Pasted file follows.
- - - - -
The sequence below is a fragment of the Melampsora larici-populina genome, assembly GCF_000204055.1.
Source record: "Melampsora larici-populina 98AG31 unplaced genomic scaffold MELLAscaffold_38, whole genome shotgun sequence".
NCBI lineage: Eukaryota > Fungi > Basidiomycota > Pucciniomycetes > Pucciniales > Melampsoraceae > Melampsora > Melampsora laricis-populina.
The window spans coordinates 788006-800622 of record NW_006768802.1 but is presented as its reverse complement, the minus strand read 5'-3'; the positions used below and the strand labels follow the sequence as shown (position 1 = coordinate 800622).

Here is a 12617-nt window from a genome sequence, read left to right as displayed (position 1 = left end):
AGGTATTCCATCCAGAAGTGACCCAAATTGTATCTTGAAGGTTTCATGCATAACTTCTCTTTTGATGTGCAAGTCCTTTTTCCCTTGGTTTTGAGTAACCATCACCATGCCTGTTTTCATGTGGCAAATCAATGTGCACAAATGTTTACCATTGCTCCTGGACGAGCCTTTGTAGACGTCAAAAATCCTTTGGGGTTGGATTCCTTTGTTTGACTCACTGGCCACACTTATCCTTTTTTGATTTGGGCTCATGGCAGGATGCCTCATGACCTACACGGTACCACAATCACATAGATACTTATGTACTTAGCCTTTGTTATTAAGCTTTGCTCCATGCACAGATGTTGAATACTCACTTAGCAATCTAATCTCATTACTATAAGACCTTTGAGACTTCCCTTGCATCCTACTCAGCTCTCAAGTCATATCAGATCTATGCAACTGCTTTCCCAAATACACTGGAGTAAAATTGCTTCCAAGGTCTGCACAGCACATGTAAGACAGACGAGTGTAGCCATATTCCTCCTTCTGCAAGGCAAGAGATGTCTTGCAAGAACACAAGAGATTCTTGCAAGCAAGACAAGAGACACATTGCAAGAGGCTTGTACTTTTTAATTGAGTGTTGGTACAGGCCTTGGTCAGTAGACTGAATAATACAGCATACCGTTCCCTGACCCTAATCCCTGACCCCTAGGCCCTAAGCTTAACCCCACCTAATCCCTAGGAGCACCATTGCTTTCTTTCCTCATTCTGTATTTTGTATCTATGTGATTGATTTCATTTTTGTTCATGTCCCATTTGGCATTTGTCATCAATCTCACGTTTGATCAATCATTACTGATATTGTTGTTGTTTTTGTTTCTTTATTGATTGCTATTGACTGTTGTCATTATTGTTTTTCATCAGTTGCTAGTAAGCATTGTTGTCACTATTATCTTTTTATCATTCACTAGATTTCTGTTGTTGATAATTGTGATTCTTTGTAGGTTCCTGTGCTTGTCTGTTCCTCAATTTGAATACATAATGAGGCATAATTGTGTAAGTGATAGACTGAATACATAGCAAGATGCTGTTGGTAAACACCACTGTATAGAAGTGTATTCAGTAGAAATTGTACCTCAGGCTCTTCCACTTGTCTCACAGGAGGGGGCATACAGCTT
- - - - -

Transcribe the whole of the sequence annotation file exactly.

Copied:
The sequence below is a fragment of the Melampsora larici-populina genome, assembly GCF_000204055.1.
Source record: "Melampsora larici-populina 98AG31 unplaced genomic scaffold MELLAscaffold_38, whole genome shotgun sequence".
NCBI lineage: Eukaryota > Fungi > Basidiomycota > Pucciniomycetes > Pucciniales > Melampsoraceae > Melampsora > Melampsora laricis-populina.
The window spans coordinates 788006-800622 of record NW_006768802.1 but is presented as its reverse complement, the minus strand read 5'-3'; the positions used below and the strand labels follow the sequence as shown (position 1 = coordinate 800622).

Here is a 12617-nt window from a genome sequence, read left to right as displayed (position 1 = left end):
AGGTATTCCATCCAGAAGTGACCCAAATTGTATCTTGAAGGTTTCATGCATAACTTCTCTTTTGATGTGCAAGTCCTTTTTCCCTTGGTTTTGAGTAACCATCACCATGCCTGTTTTCATGTGGCAAATCAATGTGCACAAATGTTTACCATTGCTCCTGGACGAGCCTTTGTAGACGTCAAAAATCCTTTGGGGTTGGATTCCTTTGTTTGACTCACTGGCCACACTTATCCTTTTTTGATTTGGGCTCATGGCAGGATGCCTCATGACCTACACGGTACCACAATCACATAGATACTTATGTACTTAGCCTTTGTTATTAAGCTTTGCTCCATGCACAGATGTTGAATACTCACTTAGCAATCTAATCTCATTACTATAAGACCTTTGAGACTTCCCTTGCATCCTACTCAGCTCTCAAGTCATATCAGATCTATGCAACTGCTTTCCCAAATACACTGGAGTAAAATTGCTTCCAAGGTCTGCACAGCACATGTAAGACAGACGAGTGTAGCCATATTCCTCCTTCTGCAAGGCAAGAGATGTCTTGCAAGAACACAAGAGATTCTTGCAAGCAAGACAAGAGACACATTGCAAGAGGCTTGTACTTTTTAATTGAGTGTTGGTACAGGCCTTGGTCAGTAGACTGAATAATACAGCATACCGTTCCCTGACCCTAATCCCTGACCCCTAGGCCCTAAGCTTAACCCCACCTAATCCCTAGGAGCACCATTGCTTTCTTTCCTCATTCTGTATTTTGTATCTATGTGATTGATTTCATTTTTGTTCATGTCCCATTTGGCATTTGTCATCAATCTCACGTTTGATCAATCATTACTGATATTGTTGTTGTTTTTGTTTCTTTATTGATTGCTATTGACTGTTGTCATTATTGTTTTTCATCAGTTGCTAGTAAGCATTGTTGTCACTATTATCTTTTTATCATTCACTAGATTTCTGTTGTTGATAATTGTGATTCTTTGTAGGTTCCTGTGCTTGTCTGTTCCTCAATTTGAATACATAATGAGGCATAATTGTGTAAGTGATAGACTGAATACATAGCAAGATGCTGTTGGTAAACACCACTGTATAGAAGTGTATTCAGTAGAAATTGTACCTCAGGCTCTTCCACTTGTCTCACAGGAGGGGGCATACAGCTT